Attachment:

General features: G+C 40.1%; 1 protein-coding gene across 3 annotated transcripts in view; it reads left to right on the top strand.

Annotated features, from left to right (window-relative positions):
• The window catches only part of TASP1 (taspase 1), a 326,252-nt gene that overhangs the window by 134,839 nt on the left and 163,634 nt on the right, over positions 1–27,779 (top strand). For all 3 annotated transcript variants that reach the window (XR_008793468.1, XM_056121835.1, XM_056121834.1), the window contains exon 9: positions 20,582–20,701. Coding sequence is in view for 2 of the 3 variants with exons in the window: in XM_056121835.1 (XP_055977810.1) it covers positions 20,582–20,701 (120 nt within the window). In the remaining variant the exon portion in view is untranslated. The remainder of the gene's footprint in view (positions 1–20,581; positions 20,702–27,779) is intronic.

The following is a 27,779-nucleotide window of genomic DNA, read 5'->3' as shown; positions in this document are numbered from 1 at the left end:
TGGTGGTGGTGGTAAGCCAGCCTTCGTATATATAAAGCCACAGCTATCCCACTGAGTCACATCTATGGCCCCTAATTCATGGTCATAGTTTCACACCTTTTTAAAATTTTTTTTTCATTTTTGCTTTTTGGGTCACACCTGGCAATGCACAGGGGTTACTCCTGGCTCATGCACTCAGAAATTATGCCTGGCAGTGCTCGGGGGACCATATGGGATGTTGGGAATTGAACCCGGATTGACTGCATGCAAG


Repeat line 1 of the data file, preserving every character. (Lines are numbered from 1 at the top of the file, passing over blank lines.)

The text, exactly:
General features: G+C 40.1%; 1 protein-coding gene across 3 annotated transcripts in view; it reads left to right on the top strand.